Good News Story - Planning Reform and the Role of WAPC

The COVID-19 pandemic has had a catastrophic impact on the State’s economy. The State Government’s sweeping changes to the Planning and Development Act 2005 are an integral part of the drive to support our economic recovery and get people back to work.

The Government is progressing three streams of planning reform – legislative, regulatory and policy – to significantly reduce administrative processes, remove barriers to enable development, create and protect jobs and support business.

The reforms come after almost three years of consultation across State and Local Governments, industry and the community, and have been brought forward to help drive the COVID-19 economic recovery.

Possibly the most significant proposal is the introduction of a new planning approvals pathway via the Western Australian Planning Commission.

For 18 months after the reforms are passed into law, the Commission will be responsible for determining significant development proposals to support our economic recovery.

A significant development proposal must have an estimated cost of $30 million and either incorporate 100 or more residential dwellings, or a minimum of 20,000 sqm net lettable area of floor space. Also, the Premier, on recommendation of the Minister for Planning, can refer any proposal deemed to be of State or regional significance to the Commission for determination. Without special authorisation, no other authority can make a decision that is inconsistent with a Commission decision.

Public consultation will be a key part of this pathway and we will work with all stakeholders to ensure that the referral process is timely, efficient and responsive.

An applicant would still have a right of appeal through the State Administrative Tribunal and the Bill provides a special oversight role to the Governor - noting that the Governor acts on the advice of Ministers - and Parliament, to check, add, amend or even cancel any Commission decision. This would give proponents a high degree of certainty, but ultimately reserves the right to oversight of Commission decisions to the Government of the day and Parliament.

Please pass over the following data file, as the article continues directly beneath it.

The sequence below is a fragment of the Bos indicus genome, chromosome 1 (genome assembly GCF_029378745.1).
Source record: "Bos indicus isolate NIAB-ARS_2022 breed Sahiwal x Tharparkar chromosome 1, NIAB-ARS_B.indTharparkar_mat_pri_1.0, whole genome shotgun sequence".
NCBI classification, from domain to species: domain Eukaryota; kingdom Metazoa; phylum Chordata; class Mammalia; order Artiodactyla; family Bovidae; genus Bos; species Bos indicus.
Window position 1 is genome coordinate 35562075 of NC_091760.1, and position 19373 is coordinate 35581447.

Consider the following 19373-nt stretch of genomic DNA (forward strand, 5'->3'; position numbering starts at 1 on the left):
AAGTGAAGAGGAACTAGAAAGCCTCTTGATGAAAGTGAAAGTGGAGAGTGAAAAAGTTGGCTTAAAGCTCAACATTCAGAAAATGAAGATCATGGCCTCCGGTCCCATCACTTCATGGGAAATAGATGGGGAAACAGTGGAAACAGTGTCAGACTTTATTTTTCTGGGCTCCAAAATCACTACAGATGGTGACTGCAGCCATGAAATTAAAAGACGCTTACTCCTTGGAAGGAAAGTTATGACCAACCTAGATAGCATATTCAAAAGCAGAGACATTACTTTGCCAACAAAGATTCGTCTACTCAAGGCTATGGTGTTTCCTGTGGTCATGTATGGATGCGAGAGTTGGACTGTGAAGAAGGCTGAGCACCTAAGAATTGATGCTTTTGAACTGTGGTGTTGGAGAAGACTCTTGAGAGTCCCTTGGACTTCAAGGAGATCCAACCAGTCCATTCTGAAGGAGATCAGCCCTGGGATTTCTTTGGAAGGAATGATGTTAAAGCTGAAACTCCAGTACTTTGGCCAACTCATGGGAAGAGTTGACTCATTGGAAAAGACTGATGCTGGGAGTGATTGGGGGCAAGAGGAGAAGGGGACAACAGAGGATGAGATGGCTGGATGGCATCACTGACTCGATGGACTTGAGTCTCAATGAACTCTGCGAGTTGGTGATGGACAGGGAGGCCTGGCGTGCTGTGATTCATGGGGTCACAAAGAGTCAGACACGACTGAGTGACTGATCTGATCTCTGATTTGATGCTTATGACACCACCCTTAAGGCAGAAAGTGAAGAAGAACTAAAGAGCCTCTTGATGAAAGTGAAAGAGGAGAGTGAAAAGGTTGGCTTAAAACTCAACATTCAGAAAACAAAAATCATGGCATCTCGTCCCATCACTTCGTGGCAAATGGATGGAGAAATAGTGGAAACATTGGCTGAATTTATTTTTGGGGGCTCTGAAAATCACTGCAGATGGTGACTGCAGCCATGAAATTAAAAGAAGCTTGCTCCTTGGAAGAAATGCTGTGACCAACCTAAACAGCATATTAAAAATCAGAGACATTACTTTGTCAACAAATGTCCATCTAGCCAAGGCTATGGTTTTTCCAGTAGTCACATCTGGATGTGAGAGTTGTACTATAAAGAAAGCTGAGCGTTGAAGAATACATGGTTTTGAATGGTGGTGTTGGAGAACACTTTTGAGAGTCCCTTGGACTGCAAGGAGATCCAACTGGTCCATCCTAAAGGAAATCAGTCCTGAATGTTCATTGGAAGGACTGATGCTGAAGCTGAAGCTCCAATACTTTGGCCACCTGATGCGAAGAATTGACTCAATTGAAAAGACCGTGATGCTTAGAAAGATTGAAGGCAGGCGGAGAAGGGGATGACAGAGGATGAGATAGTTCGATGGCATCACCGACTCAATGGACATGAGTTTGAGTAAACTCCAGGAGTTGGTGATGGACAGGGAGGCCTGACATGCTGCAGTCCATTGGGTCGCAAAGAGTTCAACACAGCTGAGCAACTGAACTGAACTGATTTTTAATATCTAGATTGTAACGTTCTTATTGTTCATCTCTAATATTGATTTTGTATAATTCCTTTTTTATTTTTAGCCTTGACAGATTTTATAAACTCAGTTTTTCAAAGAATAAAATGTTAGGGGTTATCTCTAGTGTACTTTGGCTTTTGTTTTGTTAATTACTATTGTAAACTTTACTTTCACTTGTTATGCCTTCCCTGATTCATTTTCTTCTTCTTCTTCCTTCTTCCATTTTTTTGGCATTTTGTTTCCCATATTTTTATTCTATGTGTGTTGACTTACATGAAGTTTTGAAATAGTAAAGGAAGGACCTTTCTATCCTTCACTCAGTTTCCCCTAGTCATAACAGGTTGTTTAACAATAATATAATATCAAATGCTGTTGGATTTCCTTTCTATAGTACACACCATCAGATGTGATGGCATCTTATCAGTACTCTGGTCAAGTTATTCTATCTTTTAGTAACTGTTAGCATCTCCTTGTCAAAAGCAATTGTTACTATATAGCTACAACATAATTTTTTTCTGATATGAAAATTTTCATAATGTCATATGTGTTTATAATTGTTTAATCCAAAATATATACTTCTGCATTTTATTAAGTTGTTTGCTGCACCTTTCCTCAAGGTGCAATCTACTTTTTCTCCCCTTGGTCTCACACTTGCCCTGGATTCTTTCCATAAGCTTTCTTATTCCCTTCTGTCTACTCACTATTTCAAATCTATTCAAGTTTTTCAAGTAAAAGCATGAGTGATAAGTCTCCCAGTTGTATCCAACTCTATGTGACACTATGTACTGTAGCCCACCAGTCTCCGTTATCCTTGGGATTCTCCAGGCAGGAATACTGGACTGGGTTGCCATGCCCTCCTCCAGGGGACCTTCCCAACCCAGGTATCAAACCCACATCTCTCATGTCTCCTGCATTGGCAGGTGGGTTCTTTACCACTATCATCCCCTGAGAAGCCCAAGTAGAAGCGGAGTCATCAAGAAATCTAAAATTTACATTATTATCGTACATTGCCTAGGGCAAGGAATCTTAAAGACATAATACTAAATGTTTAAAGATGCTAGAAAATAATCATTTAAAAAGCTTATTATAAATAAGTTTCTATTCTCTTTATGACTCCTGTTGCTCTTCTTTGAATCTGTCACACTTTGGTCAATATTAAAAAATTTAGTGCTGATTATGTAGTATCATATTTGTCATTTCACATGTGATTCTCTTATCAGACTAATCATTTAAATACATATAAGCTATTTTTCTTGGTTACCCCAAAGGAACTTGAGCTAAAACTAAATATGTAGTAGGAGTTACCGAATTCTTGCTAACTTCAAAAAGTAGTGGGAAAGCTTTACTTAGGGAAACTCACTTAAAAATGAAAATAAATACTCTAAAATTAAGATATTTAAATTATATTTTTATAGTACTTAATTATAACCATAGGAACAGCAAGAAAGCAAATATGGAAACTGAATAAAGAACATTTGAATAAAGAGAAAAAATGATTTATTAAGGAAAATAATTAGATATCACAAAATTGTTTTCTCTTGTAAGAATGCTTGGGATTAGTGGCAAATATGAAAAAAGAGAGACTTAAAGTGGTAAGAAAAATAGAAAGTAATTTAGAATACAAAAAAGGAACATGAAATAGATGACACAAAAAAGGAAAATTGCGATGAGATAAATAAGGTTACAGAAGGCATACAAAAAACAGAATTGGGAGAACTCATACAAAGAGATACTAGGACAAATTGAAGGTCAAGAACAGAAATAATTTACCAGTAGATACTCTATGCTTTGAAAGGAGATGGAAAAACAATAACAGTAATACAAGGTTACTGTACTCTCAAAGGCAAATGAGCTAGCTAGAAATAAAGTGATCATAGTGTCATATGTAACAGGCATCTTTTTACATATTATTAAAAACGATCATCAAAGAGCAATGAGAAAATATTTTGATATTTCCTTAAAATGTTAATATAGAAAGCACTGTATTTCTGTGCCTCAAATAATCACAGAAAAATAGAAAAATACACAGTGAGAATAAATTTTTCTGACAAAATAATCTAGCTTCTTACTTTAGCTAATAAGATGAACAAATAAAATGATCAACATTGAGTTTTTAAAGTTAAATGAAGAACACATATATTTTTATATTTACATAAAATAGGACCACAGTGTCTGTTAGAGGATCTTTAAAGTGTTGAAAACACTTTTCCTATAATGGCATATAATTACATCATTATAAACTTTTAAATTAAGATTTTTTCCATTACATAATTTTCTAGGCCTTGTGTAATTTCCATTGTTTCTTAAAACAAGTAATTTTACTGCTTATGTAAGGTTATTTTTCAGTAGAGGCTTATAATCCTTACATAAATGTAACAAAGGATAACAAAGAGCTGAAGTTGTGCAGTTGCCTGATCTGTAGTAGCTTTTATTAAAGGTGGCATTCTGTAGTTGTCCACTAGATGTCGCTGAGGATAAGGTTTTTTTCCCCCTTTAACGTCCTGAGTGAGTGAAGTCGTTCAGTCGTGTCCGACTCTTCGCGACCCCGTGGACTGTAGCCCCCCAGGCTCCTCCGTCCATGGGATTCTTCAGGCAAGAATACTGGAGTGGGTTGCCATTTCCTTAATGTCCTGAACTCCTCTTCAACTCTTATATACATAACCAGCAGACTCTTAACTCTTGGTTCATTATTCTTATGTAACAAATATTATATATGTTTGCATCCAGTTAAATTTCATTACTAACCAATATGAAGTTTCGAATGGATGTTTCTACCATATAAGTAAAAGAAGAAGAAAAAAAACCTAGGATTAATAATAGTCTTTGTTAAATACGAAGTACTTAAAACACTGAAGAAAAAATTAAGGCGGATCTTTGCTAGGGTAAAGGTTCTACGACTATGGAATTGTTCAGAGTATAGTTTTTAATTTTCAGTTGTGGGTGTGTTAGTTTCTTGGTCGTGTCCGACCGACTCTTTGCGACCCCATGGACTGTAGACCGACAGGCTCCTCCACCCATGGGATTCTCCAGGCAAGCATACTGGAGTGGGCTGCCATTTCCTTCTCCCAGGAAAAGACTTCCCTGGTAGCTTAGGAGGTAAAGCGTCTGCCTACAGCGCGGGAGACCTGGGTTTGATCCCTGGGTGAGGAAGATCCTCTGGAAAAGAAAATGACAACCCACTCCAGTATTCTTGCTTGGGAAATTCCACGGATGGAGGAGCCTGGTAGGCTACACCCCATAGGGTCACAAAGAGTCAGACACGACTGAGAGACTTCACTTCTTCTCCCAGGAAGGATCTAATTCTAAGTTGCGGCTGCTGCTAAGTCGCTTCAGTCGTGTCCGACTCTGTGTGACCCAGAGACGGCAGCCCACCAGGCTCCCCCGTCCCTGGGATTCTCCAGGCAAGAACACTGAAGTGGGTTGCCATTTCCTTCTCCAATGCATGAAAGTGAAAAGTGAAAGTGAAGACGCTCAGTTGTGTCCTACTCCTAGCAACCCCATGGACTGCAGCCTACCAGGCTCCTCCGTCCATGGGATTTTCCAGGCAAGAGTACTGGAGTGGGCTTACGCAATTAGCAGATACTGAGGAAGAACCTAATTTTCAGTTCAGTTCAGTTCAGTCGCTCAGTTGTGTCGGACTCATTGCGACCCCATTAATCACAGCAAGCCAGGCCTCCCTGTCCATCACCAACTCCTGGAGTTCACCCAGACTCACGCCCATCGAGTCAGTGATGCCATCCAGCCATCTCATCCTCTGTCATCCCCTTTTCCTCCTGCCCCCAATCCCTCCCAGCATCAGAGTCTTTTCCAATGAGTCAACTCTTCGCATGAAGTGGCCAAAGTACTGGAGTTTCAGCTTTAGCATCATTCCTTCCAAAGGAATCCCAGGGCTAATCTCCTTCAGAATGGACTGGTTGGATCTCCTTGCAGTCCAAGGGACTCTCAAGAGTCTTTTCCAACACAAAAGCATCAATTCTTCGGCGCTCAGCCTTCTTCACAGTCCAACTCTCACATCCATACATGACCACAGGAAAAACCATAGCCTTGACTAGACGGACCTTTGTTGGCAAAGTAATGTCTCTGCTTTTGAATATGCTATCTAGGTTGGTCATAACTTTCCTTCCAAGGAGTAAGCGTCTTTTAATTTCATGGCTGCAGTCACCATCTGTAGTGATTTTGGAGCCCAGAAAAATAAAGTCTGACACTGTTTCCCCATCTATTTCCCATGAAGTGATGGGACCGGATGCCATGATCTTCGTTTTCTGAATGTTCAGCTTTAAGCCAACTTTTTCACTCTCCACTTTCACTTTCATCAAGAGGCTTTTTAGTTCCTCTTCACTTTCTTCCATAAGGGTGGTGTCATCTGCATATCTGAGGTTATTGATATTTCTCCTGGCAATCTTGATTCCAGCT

The Department of Planning, Lands and Heritage, is currently drafting processes to support this proposal, but it is likely that applications would be submitted to the Department’s new State Development Assessment Unit who would undertake the assessment, including all consultation and referrals. Essentially this team takes on the all of the responsibilities of local government in processing and assessing the application.

Early engagement with all stakeholders is critical. By taking a broad range of matters into consideration, the Commission will ensure that the community benefits incorporated in development plans meet the expectations and needs of the local community.

It is important to acknowledge that planning reform is not about reducing scrutiny or transparency. This is not about ‘fast-tracking’ development and bypassing the crucial level of early engagement, examination and assessment that underpins good planning. This is about creating a more efficient, effective and streamlined system at a time of critical need.

The Commission stands ready for its new responsibility and to offer all possible support to reinvigorate the State’s economy in a time of crisis.

Acknowledgement of Country

The Committee For Perth acknowledges the traditional custodians throughout Western Australia and their continuing connection to the land, waters and community. We pay our respects to all members of the Aboriginal communities and their cultures; and to Elders both past and present.